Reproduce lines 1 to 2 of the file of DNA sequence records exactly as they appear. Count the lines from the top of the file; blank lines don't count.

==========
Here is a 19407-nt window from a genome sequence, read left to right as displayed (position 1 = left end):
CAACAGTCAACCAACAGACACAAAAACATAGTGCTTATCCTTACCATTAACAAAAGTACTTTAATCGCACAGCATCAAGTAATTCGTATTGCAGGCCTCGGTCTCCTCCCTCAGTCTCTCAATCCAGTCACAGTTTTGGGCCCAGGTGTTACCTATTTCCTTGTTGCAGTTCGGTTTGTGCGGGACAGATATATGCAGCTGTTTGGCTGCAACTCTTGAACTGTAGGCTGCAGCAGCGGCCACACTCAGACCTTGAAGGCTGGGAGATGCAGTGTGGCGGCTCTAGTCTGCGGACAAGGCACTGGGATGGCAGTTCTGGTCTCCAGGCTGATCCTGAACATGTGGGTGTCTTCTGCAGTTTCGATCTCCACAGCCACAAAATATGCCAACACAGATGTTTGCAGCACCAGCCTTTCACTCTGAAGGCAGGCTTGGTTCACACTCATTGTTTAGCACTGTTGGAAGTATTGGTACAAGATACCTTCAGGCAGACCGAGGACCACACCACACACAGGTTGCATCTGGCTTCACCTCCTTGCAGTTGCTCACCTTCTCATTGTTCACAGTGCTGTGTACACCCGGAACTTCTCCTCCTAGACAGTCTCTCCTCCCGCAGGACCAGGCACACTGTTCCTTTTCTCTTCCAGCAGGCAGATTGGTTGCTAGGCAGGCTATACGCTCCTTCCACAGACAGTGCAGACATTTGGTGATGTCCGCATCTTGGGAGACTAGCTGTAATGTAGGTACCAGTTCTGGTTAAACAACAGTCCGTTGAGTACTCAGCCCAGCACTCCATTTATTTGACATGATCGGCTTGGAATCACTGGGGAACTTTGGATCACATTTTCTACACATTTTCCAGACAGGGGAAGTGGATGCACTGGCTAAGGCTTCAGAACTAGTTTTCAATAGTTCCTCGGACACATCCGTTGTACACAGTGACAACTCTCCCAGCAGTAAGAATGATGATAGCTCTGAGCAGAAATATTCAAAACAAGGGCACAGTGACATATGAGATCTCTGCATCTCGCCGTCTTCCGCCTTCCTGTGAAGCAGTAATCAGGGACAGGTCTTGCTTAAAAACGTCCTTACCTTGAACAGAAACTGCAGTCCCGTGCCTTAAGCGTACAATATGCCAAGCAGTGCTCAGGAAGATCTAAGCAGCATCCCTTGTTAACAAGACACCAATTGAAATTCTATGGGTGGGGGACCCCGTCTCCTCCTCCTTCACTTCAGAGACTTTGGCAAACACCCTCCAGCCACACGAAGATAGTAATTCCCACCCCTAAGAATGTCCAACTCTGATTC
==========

Here is a 19407-nt window from a genome sequence, read left to right as displayed (position 1 = left end):
CAACAGTCAACCAACAGACACAAAAACATAGTGCTTATCCTTACCATTAACAAAAGTACTTTAATCGCACAGCATCAAGTAATTCGTATTGCAGGCCTCGGTCTCCTCCCTCAGTCTCTCAATCCAGTCACAGTTTTGGGCCCAGGTGTTACCTATTTCCTTGTTGCAGTTCGGTTTGTGCGGGACAGATATATGCAGCTGTTTGGCTGCAACTCTTGAACTGTAGGCTGCAGCAGCGGCCACACTCAGACCTTGAAGGCTGGGAGATGCAGTGTGGCGGCTCTAGTCTGCGGACAAGGCACTGGGATGGCAGTTCTGGTCTCCAGGCTGATCCTGAACATGTGGGTGTCTTCTGCAGTTTCGATCTCCACAGCCACAAAATATGCCAACACAGATGTTTGCAGCACCAGCCTTTCACTCTGAAGGCAGGCTTGGTTCACACTCATTGTTTAGCACTGTTGGAAGTATTGGTACAAGATACCTTCAGGCAGACCGAGGACCACACCACACACAGGTTGCATCTGGCTTCACCTCCTTGCAGTTGCTCACCTTCTCATTGTTCACAGTGCTGTGTACACCCGGAACTTCTCCTCCTAGACAGTCTCTCCTCCCGCAGGACCAGGCACACTGTTCCTTTTCTCTTCCAGCAGGCAGATTGGTTGCTAGGCAGGCTATACGCTCCTTCCACAGACAGTGCAGACATTTGGTGATGTCCGCATCTTGGGAGACTAGCTGTAATGTAGGTACCAGTTCTGGTTAAACAACAGTCCGTTGAGTACTCAGCCCAGCACTCCATTTATTTGACATGATCGGCTTGGAATCACTGGGGAACTTTGGATCACATTTTCTACACATTTTCCAGACAGGGGAAGTGGATGCACTGGCTAAGGCTTCAGAACTAGTTTTCAATAGTTCCTCGGACACATCCGTTGTACACAGTGACAACTCTCCCAGCAGTAAGAATGATGATAGCTCTGAGCAGAAATATTCAAAACAAGGGCACAGTGACATATGAGATCTCTGCATCTCGCCGTCTTCCGCCTTCCTGTGAAGCAGTAATCAGGGACAGGTCTTGCTTAAAAACGTCCTTACCTTGAACAGAAACTGCAGTCCCGTGCCTTAAGCGTACAATATGCCAAGCAGTGCTCAGGAAGATCTAAGCAGCATCCCTTGTTAACAAGACACCAATTGAAATTCTATGGGTGGGGGACCCCGTCTCCTCCTCCTTCACTTCAGAGACTTTGGCAAACACCCTCCAGCCACACGAAGATAGTAATTCCCACCCCTAAGAATGTCCAACTCTGATTC